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This article in AJ

  1. Vol. 70 No. 4, p. 644-648
     
    Received: June 7, 1977
    Published: July, 1978


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doi:10.2134/agronj1978.00021962007000040028x

Fragmentation of Cotton Bract and a Technique for Detecting Bract in Cotton Dust1

  1. P. R. Morey and
  2. P. L. Raymer2

Abstract

Abstract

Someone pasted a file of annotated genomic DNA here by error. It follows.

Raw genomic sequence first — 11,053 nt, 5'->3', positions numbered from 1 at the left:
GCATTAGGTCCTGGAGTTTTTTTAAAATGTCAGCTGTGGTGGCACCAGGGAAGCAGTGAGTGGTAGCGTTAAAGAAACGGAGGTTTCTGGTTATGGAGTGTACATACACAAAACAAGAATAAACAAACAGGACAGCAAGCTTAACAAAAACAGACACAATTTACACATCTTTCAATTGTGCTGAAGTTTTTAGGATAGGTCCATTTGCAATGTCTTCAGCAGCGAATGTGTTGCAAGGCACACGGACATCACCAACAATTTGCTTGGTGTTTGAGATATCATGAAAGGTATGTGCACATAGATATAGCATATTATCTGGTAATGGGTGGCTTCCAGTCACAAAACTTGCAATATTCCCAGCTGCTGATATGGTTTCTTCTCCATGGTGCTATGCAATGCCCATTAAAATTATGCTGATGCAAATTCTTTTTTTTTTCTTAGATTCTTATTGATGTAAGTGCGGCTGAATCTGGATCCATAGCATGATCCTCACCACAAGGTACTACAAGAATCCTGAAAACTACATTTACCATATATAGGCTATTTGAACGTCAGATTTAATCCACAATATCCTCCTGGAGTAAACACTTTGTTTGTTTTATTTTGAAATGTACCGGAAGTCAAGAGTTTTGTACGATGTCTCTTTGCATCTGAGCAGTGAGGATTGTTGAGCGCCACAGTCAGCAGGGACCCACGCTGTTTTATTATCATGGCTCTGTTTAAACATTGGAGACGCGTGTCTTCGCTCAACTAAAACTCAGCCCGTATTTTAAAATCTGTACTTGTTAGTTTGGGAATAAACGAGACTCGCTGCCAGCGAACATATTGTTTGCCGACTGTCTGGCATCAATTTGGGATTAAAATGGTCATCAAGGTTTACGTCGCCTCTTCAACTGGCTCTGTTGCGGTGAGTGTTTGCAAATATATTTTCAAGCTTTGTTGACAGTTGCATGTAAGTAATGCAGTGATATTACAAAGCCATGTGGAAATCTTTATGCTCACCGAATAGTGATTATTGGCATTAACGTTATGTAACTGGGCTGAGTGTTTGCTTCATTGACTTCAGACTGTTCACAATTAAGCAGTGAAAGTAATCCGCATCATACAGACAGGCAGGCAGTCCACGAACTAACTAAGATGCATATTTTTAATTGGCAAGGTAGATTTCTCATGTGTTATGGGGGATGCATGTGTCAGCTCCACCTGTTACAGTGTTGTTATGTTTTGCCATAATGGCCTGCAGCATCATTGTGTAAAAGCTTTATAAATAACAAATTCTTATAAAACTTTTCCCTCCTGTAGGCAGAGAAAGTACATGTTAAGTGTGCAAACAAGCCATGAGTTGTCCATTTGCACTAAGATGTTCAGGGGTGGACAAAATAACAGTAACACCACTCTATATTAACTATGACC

Bract fragments are thought to be a major component of the respirable dust generated during the processing of cotton (Gossypium sp.) lint in textile mills. Byssinosis is an occupational disease affecting susceptible textile workers exposed to respirable dust. Procedures designed to reduce mill dust require that the dust components be identified. The cotton bract is a candidate component. The objectives of this study were (A) to determine changes occur in the friability and structure of bract during postanthesis development and (B) to develop tracer technique suitable for following the micronization of this plant part. Whole bracts were collected from greenhouse-grown cotton, ‘Tamcot SP21’. Bract friability was determined by placing whole bracts in porcelain jars and abrading these plants with porcelain cylinders for ½-hour on a roller mill. Whole anthesis bracts were broken apart to the extent that 6% of their weight was collected in a particle size fraction < 250 μm. By contrast, in bracts collected from 20 to 120 days postanthesis there was a trend toward a greater percent of the bract to be broken apart to a particle size of < 250 μm by the same procedure. Observation of tissue sections prepared from bracts showed that this change in friability was associated with an increased number of lignified bundle sheath parenchyma cells and tracheary elements in bract veins. Other anatomical changes accompanying bract senescence included significant decreases in epidermal, mesophyll, and lamina thickness at or shortly after the time of capsule dehiscence. Four fluorescent dyes and two fluorescent brightening agents were applied separately in aqueous solution to cotton bract and leaf trash. Colour Index Basic Yellow 37 was found to be the most suitable dyeing agent. Two- to 10-μm diameter particles obtained from the pulverized remains of dyed bract were distinguished from undyed bract particles of the same size by observation with an epifluorescence microscope using a 334- to 365-nm exciter beam at a magnification of 625 ✕. Significant differences in friability of dyed and undyed bract were not observed by roller mill tests. It is reasonable to conclude that these tracer procedures will identify the bract component in respirable cotton mill dust.

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